Tuesday, Sep 18, 2018
 
search SGN
SERVING SEATTLE AND THE PACIFIC NORTHWEST FOR 43 YEARS!

click to visit advertiser's website


Javascript DHTML Drop Down Menu Powered by dhtml-menu-builder.com

Last Weeks Edition
   
click to visit advertiser's website
click to visit advertiser's website
click to visit advertiser's website
click to visit advertiser's website
click to visit advertiser's website
click to visit advertiser's website
click to visit advertiser's website
click to visit advertiser's website
click to visit advertiser's website
click to visit advertiser's website
click to visit advertiser's website
 
 
 
 
 
 
 
 
 
 




 

 
 

 

 

[Valid RSS]

click to go to advertisers website
to Section One | to Arts & Entertainment
posted Friday, May 11, 2018 - Volume 46 Issue 19
Seattle Opera's Aida puts the 'grand' in grand opera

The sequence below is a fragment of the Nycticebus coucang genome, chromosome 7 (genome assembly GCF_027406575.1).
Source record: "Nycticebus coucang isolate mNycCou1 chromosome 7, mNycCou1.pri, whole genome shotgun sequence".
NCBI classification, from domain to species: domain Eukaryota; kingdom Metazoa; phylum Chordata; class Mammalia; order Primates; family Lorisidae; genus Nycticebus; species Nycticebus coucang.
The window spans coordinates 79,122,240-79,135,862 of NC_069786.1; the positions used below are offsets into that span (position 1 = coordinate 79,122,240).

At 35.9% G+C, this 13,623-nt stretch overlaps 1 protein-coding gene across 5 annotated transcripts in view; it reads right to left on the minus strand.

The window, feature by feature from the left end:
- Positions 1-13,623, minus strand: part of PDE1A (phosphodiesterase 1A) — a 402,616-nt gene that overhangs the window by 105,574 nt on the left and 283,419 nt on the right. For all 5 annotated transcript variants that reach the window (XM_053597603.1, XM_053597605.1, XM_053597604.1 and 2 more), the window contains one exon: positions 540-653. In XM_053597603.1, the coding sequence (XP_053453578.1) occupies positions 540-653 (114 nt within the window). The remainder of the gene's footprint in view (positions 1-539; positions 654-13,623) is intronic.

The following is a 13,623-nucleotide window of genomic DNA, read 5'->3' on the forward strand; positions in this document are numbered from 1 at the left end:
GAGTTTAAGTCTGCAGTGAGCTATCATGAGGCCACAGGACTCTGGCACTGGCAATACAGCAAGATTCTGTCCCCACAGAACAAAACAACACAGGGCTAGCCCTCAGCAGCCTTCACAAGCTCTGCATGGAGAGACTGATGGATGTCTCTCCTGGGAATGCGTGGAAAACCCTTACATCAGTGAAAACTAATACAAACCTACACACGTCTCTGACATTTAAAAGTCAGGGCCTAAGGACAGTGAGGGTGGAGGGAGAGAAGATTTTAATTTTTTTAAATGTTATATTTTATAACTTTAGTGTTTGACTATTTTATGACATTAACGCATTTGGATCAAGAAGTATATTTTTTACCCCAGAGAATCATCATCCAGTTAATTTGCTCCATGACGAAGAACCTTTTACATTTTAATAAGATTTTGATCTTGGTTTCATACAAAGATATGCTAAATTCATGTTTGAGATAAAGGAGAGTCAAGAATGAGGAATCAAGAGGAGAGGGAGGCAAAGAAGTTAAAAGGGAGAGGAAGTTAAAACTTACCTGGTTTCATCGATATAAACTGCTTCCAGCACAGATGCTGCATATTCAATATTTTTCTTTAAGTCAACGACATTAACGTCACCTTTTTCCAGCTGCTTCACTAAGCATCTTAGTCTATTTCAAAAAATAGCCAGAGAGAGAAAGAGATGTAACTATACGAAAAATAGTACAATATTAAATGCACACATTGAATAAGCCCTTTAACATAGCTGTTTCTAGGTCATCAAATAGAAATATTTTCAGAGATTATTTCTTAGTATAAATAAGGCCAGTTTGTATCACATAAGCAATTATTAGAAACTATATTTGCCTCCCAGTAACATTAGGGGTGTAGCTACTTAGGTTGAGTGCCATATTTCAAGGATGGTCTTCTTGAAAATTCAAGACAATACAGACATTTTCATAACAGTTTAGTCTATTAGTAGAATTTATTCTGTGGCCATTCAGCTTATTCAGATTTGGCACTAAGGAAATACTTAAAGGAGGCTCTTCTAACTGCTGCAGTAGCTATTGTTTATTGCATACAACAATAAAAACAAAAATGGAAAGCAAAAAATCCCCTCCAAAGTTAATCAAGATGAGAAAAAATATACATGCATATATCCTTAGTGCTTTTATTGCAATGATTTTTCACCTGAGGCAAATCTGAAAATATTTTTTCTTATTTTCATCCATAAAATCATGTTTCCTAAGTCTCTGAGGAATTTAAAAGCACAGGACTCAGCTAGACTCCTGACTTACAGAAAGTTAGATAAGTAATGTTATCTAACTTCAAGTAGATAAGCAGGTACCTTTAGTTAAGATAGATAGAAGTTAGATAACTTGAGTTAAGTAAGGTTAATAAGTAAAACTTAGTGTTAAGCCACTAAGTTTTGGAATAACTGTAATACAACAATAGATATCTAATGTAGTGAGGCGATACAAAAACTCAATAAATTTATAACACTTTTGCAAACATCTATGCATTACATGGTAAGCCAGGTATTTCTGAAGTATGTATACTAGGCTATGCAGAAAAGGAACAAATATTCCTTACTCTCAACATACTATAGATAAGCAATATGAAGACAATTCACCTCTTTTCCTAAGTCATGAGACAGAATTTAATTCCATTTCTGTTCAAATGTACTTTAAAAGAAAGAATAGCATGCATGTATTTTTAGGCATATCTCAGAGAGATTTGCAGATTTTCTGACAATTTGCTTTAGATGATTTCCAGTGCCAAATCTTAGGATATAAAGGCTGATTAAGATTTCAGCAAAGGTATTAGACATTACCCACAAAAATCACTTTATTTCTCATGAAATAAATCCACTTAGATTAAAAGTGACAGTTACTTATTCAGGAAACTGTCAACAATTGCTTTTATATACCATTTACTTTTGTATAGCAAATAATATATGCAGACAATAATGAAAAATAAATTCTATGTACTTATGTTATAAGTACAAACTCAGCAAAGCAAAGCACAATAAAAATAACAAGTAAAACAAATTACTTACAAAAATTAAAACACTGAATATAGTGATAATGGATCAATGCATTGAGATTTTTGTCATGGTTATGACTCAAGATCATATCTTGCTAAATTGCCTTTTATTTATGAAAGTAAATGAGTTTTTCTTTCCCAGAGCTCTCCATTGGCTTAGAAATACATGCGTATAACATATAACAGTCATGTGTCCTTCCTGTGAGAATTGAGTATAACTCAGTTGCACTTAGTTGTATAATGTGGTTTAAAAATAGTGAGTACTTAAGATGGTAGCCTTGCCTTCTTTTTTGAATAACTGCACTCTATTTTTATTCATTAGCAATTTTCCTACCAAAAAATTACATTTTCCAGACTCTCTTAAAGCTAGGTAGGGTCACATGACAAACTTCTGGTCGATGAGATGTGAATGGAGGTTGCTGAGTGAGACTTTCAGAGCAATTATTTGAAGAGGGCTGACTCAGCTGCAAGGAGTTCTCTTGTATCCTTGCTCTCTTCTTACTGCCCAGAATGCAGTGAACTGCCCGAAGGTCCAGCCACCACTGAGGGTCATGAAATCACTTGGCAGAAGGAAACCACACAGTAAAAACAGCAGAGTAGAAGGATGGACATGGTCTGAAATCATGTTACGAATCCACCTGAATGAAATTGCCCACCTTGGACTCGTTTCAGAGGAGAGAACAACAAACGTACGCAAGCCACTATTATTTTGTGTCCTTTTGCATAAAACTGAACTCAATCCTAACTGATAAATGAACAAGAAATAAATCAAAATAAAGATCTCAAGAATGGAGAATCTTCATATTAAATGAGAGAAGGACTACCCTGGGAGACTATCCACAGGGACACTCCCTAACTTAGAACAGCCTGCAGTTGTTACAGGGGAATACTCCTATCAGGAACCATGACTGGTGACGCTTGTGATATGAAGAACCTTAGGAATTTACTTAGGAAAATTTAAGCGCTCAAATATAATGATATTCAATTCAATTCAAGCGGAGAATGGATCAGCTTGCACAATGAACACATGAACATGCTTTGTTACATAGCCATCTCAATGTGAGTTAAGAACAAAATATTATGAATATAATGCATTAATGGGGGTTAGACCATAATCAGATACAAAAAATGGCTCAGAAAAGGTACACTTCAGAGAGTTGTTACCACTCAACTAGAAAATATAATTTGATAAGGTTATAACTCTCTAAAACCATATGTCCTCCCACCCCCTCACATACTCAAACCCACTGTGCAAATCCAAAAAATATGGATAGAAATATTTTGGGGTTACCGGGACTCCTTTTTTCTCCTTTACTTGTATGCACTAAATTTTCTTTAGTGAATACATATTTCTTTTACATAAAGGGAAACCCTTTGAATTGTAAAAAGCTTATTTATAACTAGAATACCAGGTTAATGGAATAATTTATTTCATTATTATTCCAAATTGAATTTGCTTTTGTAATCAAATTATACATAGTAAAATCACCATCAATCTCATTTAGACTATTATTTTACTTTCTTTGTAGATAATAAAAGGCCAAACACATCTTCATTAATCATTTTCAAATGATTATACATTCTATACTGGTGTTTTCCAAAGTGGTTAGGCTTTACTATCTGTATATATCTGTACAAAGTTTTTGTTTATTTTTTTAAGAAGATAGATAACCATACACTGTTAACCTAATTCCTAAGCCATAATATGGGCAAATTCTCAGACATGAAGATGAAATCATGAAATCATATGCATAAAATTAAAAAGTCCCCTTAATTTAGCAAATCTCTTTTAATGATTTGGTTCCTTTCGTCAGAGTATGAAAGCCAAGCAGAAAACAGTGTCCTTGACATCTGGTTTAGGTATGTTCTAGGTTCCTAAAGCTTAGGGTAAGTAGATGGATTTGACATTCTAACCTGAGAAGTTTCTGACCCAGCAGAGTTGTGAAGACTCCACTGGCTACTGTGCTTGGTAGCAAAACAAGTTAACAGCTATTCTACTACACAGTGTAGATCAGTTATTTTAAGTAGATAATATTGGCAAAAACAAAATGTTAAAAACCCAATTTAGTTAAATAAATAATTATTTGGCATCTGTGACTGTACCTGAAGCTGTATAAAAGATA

Arts & Entertainment
ALL STORIES
  next story
Seattle Opera's Aida puts the 'grand' in grand opera

by Alice Bloch - SGN Contributing Writer

SEATTLE OPERA
AIDA
BY GUISEPPE VERDI
LIBRETTO BY ANTONIO GHISLANZONI
MARION OLIVER MCCAW HALL
May 6 (same cast on 5/9, 5/12 & 5/18)


A huge, ambitious production of Verdi's Aida is closing out Seattle Opera's 2017-18 season with a bang. I'm surprised and pleased to report that Aida joins another warhorse, Puccini's Madame Butterfly, as the two most exciting productions of the season.

This Aida was co-produced by four opera companies and conceived by Francesca Zambello, who has already created a number of highly successful opera productions in Seattle and who specializes in making the human story of the principal characters stand out against a large historical backdrop. (Anyone fortunate enough to have attended Prokofiev's War and Peace in 1990 will know what I'm talking about.)